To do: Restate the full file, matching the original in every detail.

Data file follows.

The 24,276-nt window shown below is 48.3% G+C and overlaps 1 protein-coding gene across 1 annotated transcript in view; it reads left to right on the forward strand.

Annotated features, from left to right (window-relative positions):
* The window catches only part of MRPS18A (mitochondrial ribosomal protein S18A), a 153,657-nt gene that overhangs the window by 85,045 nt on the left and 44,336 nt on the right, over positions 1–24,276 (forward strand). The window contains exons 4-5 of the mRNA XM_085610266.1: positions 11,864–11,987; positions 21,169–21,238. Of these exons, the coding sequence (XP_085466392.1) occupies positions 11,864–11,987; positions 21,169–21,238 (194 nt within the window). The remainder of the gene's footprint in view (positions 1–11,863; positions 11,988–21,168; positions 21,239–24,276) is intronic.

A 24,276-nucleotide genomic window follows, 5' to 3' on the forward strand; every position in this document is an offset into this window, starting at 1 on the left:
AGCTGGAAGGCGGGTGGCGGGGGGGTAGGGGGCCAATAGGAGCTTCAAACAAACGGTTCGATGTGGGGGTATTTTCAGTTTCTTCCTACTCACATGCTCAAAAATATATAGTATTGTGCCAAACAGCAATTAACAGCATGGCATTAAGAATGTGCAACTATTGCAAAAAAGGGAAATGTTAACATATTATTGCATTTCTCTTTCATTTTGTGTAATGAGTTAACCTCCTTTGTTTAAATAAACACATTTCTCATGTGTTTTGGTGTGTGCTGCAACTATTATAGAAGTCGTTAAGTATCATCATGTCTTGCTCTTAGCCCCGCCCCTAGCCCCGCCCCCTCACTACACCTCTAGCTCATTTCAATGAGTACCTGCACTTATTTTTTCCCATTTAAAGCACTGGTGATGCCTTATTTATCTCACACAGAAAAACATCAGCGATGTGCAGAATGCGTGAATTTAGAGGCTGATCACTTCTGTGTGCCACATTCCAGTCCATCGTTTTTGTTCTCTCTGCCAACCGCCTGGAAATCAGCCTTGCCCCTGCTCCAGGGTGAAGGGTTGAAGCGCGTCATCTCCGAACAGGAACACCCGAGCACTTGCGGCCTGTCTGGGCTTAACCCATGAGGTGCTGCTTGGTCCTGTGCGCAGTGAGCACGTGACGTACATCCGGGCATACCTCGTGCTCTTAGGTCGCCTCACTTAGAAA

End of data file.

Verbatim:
The 24,276-nt window shown below is 48.3% G+C and overlaps 1 protein-coding gene across 1 annotated transcript in view; it reads left to right on the forward strand.

Annotated features, from left to right (window-relative positions):
* The window catches only part of MRPS18A (mitochondrial ribosomal protein S18A), a 153,657-nt gene that overhangs the window by 85,045 nt on the left and 44,336 nt on the right, over positions 1–24,276 (forward strand). The window contains exons 4-5 of the mRNA XM_085610266.1: positions 11,864–11,987; positions 21,169–21,238. Of these exons, the coding sequence (XP_085466392.1) occupies positions 11,864–11,987; positions 21,169–21,238 (194 nt within the window). The remainder of the gene's footprint in view (positions 1–11,863; positions 11,988–21,168; positions 21,239–24,276) is intronic.

A 24,276-nucleotide genomic window follows, 5' to 3' on the forward strand; every position in this document is an offset into this window, starting at 1 on the left:
AGCTGGAAGGCGGGTGGCGGGGGGGTAGGGGGCCAATAGGAGCTTCAAACAAACGGTTCGATGTGGGGGTATTTTCAGTTTCTTCCTACTCACATGCTCAAAAATATATAGTATTGTGCCAAACAGCAATTAACAGCATGGCATTAAGAATGTGCAACTATTGCAAAAAAGGGAAATGTTAACATATTATTGCATTTCTCTTTCATTTTGTGTAATGAGTTAACCTCCTTTGTTTAAATAAACACATTTCTCATGTGTTTTGGTGTGTGCTGCAACTATTATAGAAGTCGTTAAGTATCATCATGTCTTGCTCTTAGCCCCGCCCCTAGCCCCGCCCCCTCACTACACCTCTAGCTCATTTCAATGAGTACCTGCACTTATTTTTTCCCATTTAAAGCACTGGTGATGCCTTATTTATCTCACACAGAAAAACATCAGCGATGTGCAGAATGCGTGAATTTAGAGGCTGATCACTTCTGTGTGCCACATTCCAGTCCATCGTTTTTGTTCTCTCTGCCAACCGCCTGGAAATCAGCCTTGCCCCTGCTCCAGGGTGAAGGGTTGAAGCGCGTCATCTCCGAACAGGAACACCCGAGCACTTGCGGCCTGTCTGGGCTTAACCCATGAGGTGCTGCTTGGTCCTGTGCGCAGTGAGCACGTGACGTACATCCGGGCATACCTCGTGCTCTTAGGTCGCCTCACTTAGAAA